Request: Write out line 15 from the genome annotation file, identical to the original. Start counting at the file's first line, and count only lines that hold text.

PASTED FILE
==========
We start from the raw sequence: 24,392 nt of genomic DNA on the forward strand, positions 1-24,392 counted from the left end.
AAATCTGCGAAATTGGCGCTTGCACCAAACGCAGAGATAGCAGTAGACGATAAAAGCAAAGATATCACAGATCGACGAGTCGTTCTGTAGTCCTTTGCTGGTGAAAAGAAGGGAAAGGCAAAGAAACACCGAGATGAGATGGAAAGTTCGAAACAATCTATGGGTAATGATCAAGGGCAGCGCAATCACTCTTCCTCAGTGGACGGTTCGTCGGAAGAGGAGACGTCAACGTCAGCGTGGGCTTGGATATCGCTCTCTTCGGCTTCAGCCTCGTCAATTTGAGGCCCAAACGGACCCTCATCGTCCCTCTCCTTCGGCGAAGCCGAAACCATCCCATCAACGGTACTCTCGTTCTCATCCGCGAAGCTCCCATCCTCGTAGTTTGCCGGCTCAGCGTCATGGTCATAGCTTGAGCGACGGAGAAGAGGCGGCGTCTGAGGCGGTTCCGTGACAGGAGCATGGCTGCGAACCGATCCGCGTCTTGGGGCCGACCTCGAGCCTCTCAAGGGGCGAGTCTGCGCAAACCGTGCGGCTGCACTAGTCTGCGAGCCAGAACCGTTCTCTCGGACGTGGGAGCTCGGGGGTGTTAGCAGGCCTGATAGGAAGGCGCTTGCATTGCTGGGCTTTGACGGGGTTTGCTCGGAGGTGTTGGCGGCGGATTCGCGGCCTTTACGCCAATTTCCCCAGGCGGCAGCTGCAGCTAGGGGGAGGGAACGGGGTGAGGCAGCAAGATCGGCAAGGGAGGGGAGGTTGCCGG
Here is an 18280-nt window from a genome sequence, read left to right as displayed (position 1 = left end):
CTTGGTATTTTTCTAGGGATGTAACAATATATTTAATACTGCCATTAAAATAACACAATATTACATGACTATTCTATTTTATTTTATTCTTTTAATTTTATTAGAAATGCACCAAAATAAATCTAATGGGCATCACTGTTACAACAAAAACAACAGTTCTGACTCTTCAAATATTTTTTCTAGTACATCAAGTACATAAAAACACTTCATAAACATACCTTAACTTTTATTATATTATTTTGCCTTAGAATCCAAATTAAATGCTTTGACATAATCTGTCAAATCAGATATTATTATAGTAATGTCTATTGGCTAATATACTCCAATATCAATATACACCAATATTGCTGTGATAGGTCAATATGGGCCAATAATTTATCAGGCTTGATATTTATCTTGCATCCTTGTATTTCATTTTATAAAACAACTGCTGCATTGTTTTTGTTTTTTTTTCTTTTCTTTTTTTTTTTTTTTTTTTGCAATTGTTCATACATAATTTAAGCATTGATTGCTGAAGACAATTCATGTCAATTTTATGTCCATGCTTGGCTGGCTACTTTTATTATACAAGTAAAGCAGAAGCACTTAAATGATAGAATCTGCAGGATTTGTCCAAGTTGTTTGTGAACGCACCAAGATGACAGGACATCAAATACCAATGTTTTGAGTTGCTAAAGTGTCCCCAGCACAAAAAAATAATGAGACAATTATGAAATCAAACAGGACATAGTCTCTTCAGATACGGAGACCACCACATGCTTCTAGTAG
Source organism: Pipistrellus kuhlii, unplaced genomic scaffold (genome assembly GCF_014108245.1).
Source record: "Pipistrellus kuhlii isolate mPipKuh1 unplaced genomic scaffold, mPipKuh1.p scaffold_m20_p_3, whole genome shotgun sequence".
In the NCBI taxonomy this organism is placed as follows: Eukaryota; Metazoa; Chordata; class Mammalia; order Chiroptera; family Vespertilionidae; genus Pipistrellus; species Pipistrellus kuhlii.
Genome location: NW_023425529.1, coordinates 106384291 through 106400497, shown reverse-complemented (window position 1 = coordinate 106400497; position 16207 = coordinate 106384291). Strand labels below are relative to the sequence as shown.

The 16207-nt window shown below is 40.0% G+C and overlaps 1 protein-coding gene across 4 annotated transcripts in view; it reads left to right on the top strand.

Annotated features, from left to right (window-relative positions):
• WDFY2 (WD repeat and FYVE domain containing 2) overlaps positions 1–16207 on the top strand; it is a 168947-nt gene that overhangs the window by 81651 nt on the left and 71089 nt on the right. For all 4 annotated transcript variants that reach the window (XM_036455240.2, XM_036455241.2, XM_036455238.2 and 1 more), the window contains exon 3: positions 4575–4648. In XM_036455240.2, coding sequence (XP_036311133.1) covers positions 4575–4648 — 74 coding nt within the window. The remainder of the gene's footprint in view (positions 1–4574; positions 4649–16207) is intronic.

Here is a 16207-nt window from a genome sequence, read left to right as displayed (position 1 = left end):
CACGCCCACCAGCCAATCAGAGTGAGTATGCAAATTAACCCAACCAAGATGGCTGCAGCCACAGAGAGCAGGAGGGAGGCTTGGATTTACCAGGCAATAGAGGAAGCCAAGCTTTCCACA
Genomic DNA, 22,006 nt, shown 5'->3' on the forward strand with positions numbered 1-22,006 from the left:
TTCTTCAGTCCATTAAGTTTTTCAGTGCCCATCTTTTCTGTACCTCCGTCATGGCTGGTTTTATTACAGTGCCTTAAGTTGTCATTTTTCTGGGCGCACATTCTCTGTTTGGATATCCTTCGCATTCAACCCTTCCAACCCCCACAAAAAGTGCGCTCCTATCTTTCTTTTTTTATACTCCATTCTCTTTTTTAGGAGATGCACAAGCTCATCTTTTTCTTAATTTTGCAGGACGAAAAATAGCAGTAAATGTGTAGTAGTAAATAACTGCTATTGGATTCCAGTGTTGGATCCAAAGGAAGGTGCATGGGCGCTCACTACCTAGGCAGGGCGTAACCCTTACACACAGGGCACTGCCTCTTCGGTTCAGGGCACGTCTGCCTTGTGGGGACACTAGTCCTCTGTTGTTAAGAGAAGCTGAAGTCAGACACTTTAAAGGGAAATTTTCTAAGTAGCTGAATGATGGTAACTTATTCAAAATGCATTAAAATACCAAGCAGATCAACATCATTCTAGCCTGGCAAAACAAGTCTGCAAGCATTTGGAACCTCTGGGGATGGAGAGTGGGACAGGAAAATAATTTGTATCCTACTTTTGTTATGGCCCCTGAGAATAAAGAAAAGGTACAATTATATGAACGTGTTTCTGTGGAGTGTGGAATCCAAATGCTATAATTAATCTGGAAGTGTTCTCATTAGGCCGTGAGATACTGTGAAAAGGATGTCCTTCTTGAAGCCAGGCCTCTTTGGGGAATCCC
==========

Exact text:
TTCTTCAGTCCATTAAGTTTTTCAGTGCCCATCTTTTCTGTACCTCCGTCATGGCTGGTTTTATTACAGTGCCTTAAGTTGTCATTTTTCTGGGCGCACATTCTCTGTTTGGATATCCTTCGCATTCAACCCTTCCAACCCCCACAAAAAGTGCGCTCCTATCTTTCTTTTTTTATACTCCATTCTCTTTTTTAGGAGATGCACAAGCTCATCTTTTTCTTAATTTTGCAGGACGAAAAATAGCAGTAAATGTGTAGTAGTAAATAACTGCTATTGGATTCCAGTGTTGGATCCAAAGGAAGGTGCATGGGCGCTCACTACCTAGGCAGGGCGTAACCCTTACACACAGGGCACTGCCTCTTCGGTTCAGGGCACGTCTGCCTTGTGGGGACACTAGTCCTCTGTTGTTAAGAGAAGCTGAAGTCAGACACTTTAAAGGGAAATTTTCTAAGTAGCTGAATGATGGTAACTTATTCAAAATGCATTAAAATACCAAGCAGATCAACATCATTCTAGCCTGGCAAAACAAGTCTGCAAGCATTTGGAACCTCTGGGGATGGAGAGTGGGACAGGAAAATAATTTGTATCCTACTTTTGTTATGGCCCCTGAGAATAAAGAAAAGGTACAATTATATGAACGTGTTTCTGTGGAGTGTGGAATCCAAATGCTATAATTAATCTGGAAGTGTTCTCATTAGGCCGTGAGATACTGTGAAAAGGATGTCCTTCTTGAAGCCAGGCCTCTTTGGGGAATCCC